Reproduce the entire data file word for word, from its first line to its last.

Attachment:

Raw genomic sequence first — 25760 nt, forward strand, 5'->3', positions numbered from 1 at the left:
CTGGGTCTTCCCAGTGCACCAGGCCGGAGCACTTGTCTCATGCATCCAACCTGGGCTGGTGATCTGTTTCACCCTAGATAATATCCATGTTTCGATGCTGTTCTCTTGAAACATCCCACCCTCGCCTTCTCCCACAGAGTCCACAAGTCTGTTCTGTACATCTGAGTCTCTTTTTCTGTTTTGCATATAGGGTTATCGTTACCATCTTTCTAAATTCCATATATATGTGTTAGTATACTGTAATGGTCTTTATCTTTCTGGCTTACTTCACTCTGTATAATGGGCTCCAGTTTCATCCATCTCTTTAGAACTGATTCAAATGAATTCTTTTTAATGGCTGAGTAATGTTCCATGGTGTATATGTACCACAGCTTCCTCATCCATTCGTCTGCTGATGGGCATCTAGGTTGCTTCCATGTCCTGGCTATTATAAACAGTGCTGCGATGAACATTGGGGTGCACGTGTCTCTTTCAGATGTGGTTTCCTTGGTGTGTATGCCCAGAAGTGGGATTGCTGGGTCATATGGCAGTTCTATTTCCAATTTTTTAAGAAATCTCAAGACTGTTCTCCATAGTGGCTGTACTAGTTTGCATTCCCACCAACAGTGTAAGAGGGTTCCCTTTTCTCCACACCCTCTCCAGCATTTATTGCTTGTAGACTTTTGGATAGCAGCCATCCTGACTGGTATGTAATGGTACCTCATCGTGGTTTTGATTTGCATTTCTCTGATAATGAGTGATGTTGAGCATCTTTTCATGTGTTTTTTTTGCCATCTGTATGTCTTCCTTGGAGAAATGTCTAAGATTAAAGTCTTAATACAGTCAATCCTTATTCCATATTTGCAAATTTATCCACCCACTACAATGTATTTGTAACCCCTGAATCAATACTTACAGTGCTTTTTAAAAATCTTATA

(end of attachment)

Raw genomic sequence first — 25760 nt, forward strand, 5'->3', positions numbered from 1 at the left:
CTGGGTCTTCCCAGTGCACCAGGCCGGAGCACTTGTCTCATGCATCCAACCTGGGCTGGTGATCTGTTTCACCCTAGATAATATCCATGTTTCGATGCTGTTCTCTTGAAACATCCCACCCTCGCCTTCTCCCACAGAGTCCACAAGTCTGTTCTGTACATCTGAGTCTCTTTTTCTGTTTTGCATATAGGGTTATCGTTACCATCTTTCTAAATTCCATATATATGTGTTAGTATACTGTAATGGTCTTTATCTTTCTGGCTTACTTCACTCTGTATAATGGGCTCCAGTTTCATCCATCTCTTTAGAACTGATTCAAATGAATTCTTTTTAATGGCTGAGTAATGTTCCATGGTGTATATGTACCACAGCTTCCTCATCCATTCGTCTGCTGATGGGCATCTAGGTTGCTTCCATGTCCTGGCTATTATAAACAGTGCTGCGATGAACATTGGGGTGCACGTGTCTCTTTCAGATGTGGTTTCCTTGGTGTGTATGCCCAGAAGTGGGATTGCTGGGTCATATGGCAGTTCTATTTCCAATTTTTTAAGAAATCTCAAGACTGTTCTCCATAGTGGCTGTACTAGTTTGCATTCCCACCAACAGTGTAAGAGGGTTCCCTTTTCTCCACACCCTCTCCAGCATTTATTGCTTGTAGACTTTTGGATAGCAGCCATCCTGACTGGTATGTAATGGTACCTCATCGTGGTTTTGATTTGCATTTCTCTGATAATGAGTGATGTTGAGCATCTTTTCATGTGTTTTTTTTGCCATCTGTATGTCTTCCTTGGAGAAATGTCTAAGATTAAAGTCTTAATACAGTCAATCCTTATTCCATATTTGCAAATTTATCCACCCACTACAATGTATTTGTAACCCCTGAATCAATACTTACAGTGCTTTTTAAAAATCTTATA